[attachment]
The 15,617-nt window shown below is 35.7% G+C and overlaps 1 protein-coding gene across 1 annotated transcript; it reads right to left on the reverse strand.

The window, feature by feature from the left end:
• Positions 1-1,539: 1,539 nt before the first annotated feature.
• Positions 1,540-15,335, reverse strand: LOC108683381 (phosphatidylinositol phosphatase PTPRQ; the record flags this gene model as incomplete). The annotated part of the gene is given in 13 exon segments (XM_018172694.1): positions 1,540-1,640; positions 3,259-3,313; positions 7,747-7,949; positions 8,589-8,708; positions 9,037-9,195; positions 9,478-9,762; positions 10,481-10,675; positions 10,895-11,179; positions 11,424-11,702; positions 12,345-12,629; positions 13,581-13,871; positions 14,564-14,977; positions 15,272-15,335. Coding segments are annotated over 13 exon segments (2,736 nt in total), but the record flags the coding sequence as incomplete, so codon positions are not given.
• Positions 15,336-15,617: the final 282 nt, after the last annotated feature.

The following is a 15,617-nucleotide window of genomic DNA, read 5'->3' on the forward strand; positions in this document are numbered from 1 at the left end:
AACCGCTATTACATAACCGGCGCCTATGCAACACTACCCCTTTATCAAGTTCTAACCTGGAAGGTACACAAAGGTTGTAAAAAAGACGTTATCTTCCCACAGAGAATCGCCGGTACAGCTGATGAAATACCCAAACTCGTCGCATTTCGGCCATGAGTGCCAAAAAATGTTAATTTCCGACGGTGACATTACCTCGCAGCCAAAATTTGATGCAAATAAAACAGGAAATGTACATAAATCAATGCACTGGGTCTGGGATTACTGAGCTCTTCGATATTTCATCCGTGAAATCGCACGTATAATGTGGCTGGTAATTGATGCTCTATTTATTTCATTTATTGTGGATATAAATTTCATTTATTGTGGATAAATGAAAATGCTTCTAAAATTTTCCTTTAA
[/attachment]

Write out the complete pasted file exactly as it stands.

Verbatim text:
The 15,617-nt window shown below is 35.7% G+C and overlaps 1 protein-coding gene across 1 annotated transcript; it reads right to left on the reverse strand.

The window, feature by feature from the left end:
• Positions 1-1,539: 1,539 nt before the first annotated feature.
• Positions 1,540-15,335, reverse strand: LOC108683381 (phosphatidylinositol phosphatase PTPRQ; the record flags this gene model as incomplete). The annotated part of the gene is given in 13 exon segments (XM_018172694.1): positions 1,540-1,640; positions 3,259-3,313; positions 7,747-7,949; positions 8,589-8,708; positions 9,037-9,195; positions 9,478-9,762; positions 10,481-10,675; positions 10,895-11,179; positions 11,424-11,702; positions 12,345-12,629; positions 13,581-13,871; positions 14,564-14,977; positions 15,272-15,335. Coding segments are annotated over 13 exon segments (2,736 nt in total), but the record flags the coding sequence as incomplete, so codon positions are not given.
• Positions 15,336-15,617: the final 282 nt, after the last annotated feature.

The following is a 15,617-nucleotide window of genomic DNA, read 5'->3' on the forward strand; positions in this document are numbered from 1 at the left end:
AACCGCTATTACATAACCGGCGCCTATGCAACACTACCCCTTTATCAAGTTCTAACCTGGAAGGTACACAAAGGTTGTAAAAAAGACGTTATCTTCCCACAGAGAATCGCCGGTACAGCTGATGAAATACCCAAACTCGTCGCATTTCGGCCATGAGTGCCAAAAAATGTTAATTTCCGACGGTGACATTACCTCGCAGCCAAAATTTGATGCAAATAAAACAGGAAATGTACATAAATCAATGCACTGGGTCTGGGATTACTGAGCTCTTCGATATTTCATCCGTGAAATCGCACGTATAATGTGGCTGGTAATTGATGCTCTATTTATTTCATTTATTGTGGATATAAATTTCATTTATTGTGGATAAATGAAAATGCTTCTAAAATTTTCCTTTAA